Fertilizer: A Sonnet
She plows the furrows, pushes past her wants.
Can she imagine rows and columns, summed
on spreadsheets as the basis for her work?
Or, does she dig down to her ballet class,
dance to Tchaikovsky all in lacy-white tulle
stitched with plastic violets for the Waltz?
She isn't graceful, but she moves with joy,
forgets herself, and driven to succeed,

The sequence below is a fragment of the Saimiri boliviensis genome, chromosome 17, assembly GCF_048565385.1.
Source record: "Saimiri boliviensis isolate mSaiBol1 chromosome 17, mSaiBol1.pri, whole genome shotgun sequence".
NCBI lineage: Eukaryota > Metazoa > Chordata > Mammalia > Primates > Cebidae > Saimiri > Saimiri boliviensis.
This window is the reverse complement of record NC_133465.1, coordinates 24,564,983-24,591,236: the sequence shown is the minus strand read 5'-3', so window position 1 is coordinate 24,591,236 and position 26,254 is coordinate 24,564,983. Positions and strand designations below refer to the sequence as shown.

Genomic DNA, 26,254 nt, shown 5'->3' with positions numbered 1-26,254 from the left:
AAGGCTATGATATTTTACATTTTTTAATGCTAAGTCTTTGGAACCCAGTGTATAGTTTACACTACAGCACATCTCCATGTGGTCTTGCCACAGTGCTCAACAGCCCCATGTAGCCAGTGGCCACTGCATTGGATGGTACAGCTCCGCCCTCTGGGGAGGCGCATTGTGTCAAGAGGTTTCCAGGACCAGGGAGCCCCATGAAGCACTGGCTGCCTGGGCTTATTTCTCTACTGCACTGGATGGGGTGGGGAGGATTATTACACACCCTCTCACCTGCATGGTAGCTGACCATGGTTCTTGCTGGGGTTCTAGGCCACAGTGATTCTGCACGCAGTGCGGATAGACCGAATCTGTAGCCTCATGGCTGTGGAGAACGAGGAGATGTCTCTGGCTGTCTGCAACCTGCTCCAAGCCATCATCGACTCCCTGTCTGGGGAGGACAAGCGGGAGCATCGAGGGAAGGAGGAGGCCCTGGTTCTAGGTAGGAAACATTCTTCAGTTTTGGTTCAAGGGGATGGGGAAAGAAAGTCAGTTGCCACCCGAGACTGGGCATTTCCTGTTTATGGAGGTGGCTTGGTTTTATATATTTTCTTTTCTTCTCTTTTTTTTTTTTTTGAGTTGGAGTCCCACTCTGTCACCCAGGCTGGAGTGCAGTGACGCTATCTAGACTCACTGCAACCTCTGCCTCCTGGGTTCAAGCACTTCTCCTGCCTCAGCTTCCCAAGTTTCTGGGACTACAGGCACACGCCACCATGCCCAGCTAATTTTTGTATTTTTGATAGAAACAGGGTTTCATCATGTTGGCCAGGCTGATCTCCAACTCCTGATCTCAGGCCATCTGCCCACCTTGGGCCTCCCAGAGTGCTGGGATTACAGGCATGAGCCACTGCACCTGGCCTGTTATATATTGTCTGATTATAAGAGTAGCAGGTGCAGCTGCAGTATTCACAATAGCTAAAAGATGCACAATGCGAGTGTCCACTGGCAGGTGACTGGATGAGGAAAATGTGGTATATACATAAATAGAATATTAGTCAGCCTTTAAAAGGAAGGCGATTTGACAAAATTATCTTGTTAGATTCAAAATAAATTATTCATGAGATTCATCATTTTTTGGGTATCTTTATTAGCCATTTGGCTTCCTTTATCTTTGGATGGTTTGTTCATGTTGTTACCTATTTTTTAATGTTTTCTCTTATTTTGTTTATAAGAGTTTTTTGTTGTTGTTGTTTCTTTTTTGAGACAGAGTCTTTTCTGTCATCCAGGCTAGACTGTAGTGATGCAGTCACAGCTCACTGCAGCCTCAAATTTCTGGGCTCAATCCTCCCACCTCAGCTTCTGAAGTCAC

puts gashes in the ground, and the manure
comes with the strain of overtime, and yet,
beneath the stony ground, each seed still sheds
its coat. The rootlets reach for sustenance.
The weak shoots seek the sun, and bidden or
unbidden, here, new blades of palest green.
I am a physician who practices full time in southeastern New Jersey. I specialize in both Infectious Diseases and in Hospice & Palliative Medicine. Previous poems have appeared in the Schuylkill Valley Journal of the Arts, Hospital Drive, and Mead: The Magazine of Literature & Libations.